Last week the defence implications of Catalonian Independence appeared in the forefront of the international media. This week the Atlantic Alliance is meeting in Wales, with a major crisis with Russia filling headlines and myriad other challenges in the background.
Catalonia will be a state committed to collective security and the defence of the Mediterranean and its allies. We are aware that freedom does not come free, and that nothing can be expected by those ready to contribute nothing. The international community’s concerns on new states are normal, specially on defence affairs. However, Catalonia will not be a “free-rider”. On the contrary, both NATO and the wider international community stand to benefit from the re-emergence of a serious country, aware of its responsibilities and ready to work together with partners and Allies.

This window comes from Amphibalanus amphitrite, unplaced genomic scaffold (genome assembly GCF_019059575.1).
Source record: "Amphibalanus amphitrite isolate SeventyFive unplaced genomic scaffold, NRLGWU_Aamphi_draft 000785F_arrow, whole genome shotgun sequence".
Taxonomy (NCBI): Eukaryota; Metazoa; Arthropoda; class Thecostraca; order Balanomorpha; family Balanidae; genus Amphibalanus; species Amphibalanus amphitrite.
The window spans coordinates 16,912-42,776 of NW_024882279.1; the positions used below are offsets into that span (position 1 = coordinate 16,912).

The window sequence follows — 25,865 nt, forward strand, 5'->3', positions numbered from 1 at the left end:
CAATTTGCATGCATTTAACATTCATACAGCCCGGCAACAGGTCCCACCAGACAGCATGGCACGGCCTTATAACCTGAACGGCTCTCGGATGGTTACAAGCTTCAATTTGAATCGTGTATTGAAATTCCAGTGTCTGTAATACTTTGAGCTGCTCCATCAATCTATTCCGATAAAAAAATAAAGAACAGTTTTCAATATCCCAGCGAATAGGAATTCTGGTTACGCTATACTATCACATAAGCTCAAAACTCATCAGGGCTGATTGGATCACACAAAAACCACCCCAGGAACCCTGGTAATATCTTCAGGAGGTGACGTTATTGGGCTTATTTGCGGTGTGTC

The Catalans have a long experience in non-reciprocal relationships: a huge part of our GDP (8%) is drained by Spain year after year. Unfortunately this huge financial contribution has been wasted, and the Atlantic Alliance has failed to benefit from it. Now the time has come to rejoin the international community, manage our own resources, and directly take up our share of responsibilities.
As both the US President and the UK Prime Minister have pointed out, NATO’s response capabilities have suffered from the failure of several members to invest 2% of their GDP on defence. The Alliance can no longer rest on the British and American contributions. As a responsible member-state, Catalonia will faithfully adhere to the 2% benchmark, helping NATO build up her capabilities and contributing to collective security. Our credibility is at stake and we will not fail.